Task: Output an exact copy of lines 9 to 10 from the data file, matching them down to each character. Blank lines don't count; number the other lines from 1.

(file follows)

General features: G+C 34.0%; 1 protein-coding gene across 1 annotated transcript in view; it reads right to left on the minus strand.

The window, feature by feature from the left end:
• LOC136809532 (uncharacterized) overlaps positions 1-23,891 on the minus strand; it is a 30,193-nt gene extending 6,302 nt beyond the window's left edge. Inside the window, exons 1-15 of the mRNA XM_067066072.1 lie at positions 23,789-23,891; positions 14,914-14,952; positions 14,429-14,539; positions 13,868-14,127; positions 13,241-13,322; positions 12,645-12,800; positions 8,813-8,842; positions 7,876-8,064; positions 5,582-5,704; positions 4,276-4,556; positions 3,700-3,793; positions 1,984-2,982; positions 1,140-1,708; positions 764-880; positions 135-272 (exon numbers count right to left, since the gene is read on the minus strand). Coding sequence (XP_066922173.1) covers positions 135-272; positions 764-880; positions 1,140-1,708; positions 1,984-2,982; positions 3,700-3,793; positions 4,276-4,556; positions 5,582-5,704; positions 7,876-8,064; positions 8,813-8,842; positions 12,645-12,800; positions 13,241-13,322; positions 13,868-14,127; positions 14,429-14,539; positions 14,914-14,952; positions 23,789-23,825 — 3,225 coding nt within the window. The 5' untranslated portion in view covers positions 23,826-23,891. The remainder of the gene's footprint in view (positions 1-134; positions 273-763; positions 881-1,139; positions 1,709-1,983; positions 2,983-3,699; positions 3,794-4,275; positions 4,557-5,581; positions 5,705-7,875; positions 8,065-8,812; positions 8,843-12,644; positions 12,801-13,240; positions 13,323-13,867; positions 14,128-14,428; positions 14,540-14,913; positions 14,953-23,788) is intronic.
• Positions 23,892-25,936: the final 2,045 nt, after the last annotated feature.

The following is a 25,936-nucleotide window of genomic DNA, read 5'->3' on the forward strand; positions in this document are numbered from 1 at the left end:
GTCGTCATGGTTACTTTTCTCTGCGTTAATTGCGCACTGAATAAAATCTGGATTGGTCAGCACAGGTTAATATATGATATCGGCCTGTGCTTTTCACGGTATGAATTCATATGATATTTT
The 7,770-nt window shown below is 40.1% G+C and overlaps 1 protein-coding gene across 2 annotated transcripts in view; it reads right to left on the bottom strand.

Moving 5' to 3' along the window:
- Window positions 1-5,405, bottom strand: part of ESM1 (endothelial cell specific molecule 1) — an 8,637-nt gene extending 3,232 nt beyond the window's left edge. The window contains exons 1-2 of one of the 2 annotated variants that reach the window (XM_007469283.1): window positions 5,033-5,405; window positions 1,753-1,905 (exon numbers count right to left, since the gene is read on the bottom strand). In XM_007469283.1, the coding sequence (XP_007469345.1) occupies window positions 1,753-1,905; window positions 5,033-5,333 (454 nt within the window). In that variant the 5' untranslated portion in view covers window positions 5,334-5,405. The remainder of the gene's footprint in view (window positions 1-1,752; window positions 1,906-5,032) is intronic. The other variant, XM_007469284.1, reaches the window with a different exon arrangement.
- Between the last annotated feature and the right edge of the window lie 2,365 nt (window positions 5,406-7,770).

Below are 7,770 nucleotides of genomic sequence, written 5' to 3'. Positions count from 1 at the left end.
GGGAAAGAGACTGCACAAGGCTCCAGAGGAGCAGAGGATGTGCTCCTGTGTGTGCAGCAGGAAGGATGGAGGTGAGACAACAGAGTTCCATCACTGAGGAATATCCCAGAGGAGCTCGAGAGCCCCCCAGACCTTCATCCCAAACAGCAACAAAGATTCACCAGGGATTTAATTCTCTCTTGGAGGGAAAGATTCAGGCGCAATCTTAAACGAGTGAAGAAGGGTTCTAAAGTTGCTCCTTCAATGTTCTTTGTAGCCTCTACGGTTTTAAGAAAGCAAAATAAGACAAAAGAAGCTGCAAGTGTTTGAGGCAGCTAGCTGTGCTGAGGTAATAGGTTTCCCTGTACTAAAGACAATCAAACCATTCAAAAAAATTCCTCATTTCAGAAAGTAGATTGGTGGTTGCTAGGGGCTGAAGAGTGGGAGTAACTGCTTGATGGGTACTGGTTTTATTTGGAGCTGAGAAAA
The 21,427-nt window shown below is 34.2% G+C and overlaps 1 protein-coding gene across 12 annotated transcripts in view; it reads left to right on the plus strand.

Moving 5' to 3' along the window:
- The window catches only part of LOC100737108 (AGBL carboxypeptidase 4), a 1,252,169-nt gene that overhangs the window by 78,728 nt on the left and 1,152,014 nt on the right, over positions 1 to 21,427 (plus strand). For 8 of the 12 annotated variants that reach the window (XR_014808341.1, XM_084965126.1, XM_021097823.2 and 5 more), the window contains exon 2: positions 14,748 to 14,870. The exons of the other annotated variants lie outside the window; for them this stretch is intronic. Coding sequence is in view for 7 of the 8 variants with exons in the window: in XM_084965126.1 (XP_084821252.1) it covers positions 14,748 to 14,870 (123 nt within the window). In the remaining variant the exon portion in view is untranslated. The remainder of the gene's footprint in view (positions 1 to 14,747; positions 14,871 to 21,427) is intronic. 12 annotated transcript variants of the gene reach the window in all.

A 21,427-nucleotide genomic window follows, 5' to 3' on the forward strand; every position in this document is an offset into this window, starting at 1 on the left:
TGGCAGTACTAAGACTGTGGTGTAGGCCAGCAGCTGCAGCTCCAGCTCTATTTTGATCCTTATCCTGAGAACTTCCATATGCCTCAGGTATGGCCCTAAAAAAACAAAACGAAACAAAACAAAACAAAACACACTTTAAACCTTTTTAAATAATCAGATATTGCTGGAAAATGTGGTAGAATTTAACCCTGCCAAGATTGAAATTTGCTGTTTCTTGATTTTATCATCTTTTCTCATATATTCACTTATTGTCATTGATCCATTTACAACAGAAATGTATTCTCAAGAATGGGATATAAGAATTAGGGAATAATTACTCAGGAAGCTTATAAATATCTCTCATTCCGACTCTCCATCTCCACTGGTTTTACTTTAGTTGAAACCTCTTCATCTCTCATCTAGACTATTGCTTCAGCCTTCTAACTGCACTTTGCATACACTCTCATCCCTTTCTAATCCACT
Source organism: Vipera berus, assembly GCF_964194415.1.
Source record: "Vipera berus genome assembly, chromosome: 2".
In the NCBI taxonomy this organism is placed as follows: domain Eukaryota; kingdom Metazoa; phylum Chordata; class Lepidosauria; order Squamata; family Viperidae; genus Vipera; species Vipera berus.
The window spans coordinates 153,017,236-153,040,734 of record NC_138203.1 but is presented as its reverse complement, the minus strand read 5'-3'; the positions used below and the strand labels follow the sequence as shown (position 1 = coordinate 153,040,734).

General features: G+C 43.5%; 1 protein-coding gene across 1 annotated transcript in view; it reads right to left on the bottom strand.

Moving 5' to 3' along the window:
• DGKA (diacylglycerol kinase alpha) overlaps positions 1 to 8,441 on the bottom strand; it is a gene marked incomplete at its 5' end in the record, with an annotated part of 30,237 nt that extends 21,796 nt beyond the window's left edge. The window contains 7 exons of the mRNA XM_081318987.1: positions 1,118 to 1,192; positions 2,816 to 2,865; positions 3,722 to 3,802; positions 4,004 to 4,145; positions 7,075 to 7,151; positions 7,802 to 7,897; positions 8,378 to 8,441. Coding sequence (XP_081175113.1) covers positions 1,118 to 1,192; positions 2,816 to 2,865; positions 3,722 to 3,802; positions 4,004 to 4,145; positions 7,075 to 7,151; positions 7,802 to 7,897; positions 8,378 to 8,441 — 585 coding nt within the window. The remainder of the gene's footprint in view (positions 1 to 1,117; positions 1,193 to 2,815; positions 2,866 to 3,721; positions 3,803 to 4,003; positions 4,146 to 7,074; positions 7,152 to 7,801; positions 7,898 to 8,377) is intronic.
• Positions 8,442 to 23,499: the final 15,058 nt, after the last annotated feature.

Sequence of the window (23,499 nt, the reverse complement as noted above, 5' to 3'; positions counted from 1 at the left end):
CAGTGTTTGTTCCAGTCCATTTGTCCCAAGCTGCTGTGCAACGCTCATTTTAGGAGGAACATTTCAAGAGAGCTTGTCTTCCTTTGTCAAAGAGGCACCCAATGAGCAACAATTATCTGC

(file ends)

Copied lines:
- Window positions 1-5,405, bottom strand: part of ESM1 (endothelial cell specific molecule 1) — an 8,637-nt gene extending 3,232 nt beyond the window's left edge. The window contains exons 1-2 of one of the 2 annotated variants that reach the window (XM_007469283.1): window positions 5,033-5,405; window positions 1,753-1,905 (exon numbers count right to left, since the gene is read on the bottom strand). In XM_007469283.1, the coding sequence (XP_007469345.1) occupies window positions 1,753-1,905; window positions 5,033-5,333 (454 nt within the window). In that variant the 5' untranslated portion in view covers window positions 5,334-5,405. The remainder of the gene's footprint in view (window positions 1-1,752; window positions 1,906-5,032) is intronic. The other variant, XM_007469284.1, reaches the window with a different exon arrangement.
- Between the last annotated feature and the right edge of the window lie 2,365 nt (window positions 5,406-7,770).